‘I Like Pushing Against Taste’: Artist Andy Harman on Why He Turns Scrunchies and Cheetos Into Sublime Sculptures
He's gone from high fashion to high art. But there are some mighty fine sculptures underneath the orange cloud of cheese dust.
Cheerios. Cheetos. Scrunchies. That list sounds like what someone might find between their sofa cushions. But it’s actually the jumping-off point for Andy Harman’s oddly arresting debut sculpture show that opened on Friday at Lauren Powell Projects in Los Angeles.
Part haywire Honey, I Shrunk the Kids-style immersive environment, and part gritty, hip gallery show, “Leave This Like That Over There” runs through November 25. It’s chock full of ideas (and a lot of orange).
Harman has redone the gallery’s interior to mimic his raw Dumbo, Brooklyn studio, down to paint-splattered light switches and holes in the walls. It’s the perfect industrial backdrop for his oversized takes on American detritus. Tube socks, sneakers, and the occasional car door deftly adorn the sculptures.
“They’re ecstatically loitering,” Harman says of the giant Cheetos leaning against the wall. The exhibition is altogether more goofy and cool than chic, because he gets enough of that at his day job. Harman is one of the leading set designers in fashion. His ad clients have included Balenciaga, Bottega Veneta, and Celine, and he’s worked with about every style publication out there. But whether it’s sculpture or set design, Harman’s work incorporates a witty and astute take on consumerism (as well as a much more personal slant than is evident at first glance).
Art is no lark for Harman, who hales from Troy, Ohio, and earned an MFA from Yale in 1997. He’s just had a very long journey since first studying sculpture as an undergrad, and then heeding the siren song of working as a janitor. The custodial arts of course segued into fashion. All the while, he kept producing work (most of which is now locked away in storage).
“He likes to push rules to the edge,” says the photographer Roe Ethridge, who has collaborated with Harman for a dozen years and is a similar fashion industry outlier/insider.
“Art can be anything, but fashion has to do something, sell something. The challenge was to navigate that boundary and make something communicative in a language that is somewhat hard to articulate—that f*cks with the system, but is also part of the system,” Ethridge says of working with Harman. “It’s like sitting in the back row at church and gossiping while the pastor does the sermon, somehow getting away with it. But I guess the big goal is to kick the image can down the road.”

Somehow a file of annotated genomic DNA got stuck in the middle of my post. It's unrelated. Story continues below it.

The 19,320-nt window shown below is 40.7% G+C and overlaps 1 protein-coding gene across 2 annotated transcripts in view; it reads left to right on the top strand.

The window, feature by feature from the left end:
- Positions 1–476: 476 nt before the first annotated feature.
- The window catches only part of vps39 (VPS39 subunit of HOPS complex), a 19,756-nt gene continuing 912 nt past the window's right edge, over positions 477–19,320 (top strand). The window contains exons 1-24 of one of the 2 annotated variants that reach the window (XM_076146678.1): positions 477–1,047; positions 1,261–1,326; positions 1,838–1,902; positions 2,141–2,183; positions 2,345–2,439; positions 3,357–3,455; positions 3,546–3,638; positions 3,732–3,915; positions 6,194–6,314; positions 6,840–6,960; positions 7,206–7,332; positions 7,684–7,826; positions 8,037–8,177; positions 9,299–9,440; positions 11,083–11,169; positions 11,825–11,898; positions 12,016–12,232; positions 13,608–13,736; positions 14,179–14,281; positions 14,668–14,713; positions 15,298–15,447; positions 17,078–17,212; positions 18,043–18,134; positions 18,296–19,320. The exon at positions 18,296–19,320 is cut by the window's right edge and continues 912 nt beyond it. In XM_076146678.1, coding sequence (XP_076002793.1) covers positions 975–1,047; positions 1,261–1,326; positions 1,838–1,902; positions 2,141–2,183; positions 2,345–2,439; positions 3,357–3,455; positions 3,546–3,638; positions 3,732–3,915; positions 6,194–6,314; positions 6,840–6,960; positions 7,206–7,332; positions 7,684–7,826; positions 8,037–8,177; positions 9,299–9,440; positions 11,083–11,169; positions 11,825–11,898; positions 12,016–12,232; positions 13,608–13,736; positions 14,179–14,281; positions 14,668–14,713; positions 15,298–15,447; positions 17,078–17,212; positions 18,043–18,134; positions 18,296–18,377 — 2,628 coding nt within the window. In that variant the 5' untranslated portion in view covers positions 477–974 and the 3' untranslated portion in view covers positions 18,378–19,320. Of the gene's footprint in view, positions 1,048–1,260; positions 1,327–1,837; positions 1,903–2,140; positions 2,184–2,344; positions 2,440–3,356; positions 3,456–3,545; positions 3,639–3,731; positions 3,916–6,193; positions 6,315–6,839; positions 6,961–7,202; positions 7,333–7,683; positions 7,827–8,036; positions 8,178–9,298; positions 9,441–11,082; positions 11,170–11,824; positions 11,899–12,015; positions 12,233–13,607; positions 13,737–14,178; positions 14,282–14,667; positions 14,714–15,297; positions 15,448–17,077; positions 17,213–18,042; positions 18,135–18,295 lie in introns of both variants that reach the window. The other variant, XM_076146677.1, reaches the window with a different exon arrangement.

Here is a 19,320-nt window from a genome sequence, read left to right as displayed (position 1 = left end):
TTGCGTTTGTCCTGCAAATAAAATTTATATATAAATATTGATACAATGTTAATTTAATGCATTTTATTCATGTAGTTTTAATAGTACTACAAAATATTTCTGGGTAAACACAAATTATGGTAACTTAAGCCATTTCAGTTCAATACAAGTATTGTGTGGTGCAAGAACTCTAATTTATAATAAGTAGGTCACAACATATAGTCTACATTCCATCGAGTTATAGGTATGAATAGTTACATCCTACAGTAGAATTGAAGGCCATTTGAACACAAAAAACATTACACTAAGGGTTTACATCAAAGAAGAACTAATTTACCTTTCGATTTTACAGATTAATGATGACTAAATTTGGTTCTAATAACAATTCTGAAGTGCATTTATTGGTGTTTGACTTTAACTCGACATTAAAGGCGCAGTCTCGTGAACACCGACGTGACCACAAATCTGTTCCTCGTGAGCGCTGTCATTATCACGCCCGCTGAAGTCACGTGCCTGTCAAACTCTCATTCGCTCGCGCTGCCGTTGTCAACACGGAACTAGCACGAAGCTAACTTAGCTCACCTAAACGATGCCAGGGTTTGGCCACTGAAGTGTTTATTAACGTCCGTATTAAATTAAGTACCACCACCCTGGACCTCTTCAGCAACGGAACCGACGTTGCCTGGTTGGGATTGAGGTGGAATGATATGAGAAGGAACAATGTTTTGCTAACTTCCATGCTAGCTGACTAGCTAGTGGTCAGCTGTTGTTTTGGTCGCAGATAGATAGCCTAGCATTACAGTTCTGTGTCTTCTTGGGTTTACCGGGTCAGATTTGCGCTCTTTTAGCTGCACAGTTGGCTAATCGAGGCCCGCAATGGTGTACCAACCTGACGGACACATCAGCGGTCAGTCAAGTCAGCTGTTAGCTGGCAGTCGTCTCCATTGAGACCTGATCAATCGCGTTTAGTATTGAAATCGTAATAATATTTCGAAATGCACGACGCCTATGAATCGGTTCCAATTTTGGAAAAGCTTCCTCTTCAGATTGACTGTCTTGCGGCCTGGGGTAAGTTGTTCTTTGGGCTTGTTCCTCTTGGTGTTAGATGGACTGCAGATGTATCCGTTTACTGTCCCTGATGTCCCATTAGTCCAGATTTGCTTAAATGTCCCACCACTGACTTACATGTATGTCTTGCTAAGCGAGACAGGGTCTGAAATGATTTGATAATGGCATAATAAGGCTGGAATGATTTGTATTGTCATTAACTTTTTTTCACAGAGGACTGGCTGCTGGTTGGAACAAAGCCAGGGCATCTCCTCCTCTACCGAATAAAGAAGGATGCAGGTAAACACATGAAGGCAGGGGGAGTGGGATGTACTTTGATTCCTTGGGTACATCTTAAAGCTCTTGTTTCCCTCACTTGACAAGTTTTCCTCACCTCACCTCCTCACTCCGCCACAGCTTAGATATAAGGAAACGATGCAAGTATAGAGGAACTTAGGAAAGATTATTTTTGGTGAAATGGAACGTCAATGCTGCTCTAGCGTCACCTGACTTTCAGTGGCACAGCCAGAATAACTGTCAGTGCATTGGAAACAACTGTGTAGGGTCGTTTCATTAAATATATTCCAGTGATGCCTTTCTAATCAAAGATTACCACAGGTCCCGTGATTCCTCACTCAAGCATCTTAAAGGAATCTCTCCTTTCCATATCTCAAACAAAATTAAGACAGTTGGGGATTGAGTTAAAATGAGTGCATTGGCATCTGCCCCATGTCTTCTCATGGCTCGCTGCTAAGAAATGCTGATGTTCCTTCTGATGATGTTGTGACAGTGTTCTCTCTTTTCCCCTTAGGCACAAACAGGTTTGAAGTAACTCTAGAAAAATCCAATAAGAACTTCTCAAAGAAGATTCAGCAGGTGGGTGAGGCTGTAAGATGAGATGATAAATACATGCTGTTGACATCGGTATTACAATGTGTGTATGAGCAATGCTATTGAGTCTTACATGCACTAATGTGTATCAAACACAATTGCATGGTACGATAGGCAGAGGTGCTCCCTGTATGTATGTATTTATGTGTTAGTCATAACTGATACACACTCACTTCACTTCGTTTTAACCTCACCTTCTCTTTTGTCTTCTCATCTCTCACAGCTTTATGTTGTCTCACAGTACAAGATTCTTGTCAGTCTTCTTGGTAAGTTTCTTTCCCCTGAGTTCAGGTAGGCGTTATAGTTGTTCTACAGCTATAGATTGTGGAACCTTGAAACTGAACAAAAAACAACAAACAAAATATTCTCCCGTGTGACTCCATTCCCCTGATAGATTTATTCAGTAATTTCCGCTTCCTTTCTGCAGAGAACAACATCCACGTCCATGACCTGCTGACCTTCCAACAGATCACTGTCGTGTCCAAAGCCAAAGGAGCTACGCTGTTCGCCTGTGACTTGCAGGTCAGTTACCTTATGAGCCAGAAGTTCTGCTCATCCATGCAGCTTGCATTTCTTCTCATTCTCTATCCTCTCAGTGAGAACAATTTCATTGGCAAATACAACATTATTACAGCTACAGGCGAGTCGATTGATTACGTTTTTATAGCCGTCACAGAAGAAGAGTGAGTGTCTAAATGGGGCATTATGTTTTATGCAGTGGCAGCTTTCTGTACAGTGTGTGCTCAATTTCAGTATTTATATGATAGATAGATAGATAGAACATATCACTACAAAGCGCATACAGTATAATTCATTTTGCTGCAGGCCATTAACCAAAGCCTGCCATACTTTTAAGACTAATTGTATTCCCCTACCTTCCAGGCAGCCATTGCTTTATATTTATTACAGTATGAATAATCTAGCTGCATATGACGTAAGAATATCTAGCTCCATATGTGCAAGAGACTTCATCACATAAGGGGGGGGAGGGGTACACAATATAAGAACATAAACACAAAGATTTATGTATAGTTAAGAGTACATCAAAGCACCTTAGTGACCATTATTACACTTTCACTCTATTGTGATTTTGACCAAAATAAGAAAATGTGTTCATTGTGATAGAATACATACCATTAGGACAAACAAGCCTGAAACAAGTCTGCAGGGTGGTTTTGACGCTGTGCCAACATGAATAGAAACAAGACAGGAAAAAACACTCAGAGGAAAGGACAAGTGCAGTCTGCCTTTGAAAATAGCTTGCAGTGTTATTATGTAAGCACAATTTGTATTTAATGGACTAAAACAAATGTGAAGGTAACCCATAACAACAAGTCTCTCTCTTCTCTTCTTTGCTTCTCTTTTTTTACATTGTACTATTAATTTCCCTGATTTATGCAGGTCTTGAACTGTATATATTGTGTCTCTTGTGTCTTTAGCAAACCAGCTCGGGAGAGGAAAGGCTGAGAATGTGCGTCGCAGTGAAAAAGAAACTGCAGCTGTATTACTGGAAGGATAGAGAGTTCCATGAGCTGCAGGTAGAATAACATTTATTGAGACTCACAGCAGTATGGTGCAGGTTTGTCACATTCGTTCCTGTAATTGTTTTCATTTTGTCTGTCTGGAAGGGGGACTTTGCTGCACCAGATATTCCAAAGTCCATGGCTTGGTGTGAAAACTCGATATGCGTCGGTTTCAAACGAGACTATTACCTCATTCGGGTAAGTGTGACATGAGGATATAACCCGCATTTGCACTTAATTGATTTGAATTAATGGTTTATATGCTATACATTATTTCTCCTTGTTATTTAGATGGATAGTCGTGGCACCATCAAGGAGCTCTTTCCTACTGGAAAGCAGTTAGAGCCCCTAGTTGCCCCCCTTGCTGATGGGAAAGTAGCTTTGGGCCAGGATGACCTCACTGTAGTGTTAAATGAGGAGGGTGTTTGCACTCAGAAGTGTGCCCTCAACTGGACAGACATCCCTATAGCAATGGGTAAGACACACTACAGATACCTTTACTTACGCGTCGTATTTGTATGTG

But don’t expect to see models vamping around Harman’s sculptures as a fashion shoot backdrop. “No, they’re not allowed to have it,” he says. “This is my world and I’m going to keep it that way. I love the collaboration of photos, but I need to have my own thing.”
Last month, we sat down with Harman in his Brooklyn studio, as he was packing up his sculptures to send them to Los Angeles.
So, let’s dive into these sculptures. The tufts in this one look like pubic hair, huh?
Of course you would say that. Gay people react differently to that one, saying it’s armpit or pubic hair—which is what it’s supposed to look like. These are all scrunchies. I have this thing about rubber bands – I think they’re amazing. They’re impulsive and limitless, but totally temporary. They’re utilitarian and they hold stuff together. Scrunchies are just a baroque version of them. They’re decorated. But definitely, you get into the idea of the queer body and fringe and motion.
When did hair scrunchies start to resonate with you in your art?
I’m a little bit of a fabric whore, and look, I’m in the fashion world and a little bit of my angle is the clothing and how it’s made. I get excited about fabric and the way that it hangs and moves. So, the scrunchy just sort of went right in there. The yellow one I just finished yesterday.
Tell me about the Cheetos. They really connect to childhood.
I certainly have a little bit of nostalgia. And I mean, they’re delicious. I like the orange powder. It’s cheese—but it’s not real cheese. But really, I like the way they look. They’re Brutalist. They refer to a lot of sculpture. They kind of came about all at once because I go to fabric stores all the time, I’m always digging around and I knew that I liked the formal qualities of a Cheeto and the irregularity of them. I thought: “Maybe I’ll upholster them because I’m good with upholstery.” And then: “Oh, orange velvet! Wait! Crushed velvet is way more vulgar.” It’s really gnarly. But they’re so optical, the highlights are really kind of sexy—but they’re terrible, you know? I like pushing against taste.
Do you find your fashion work has informed your art?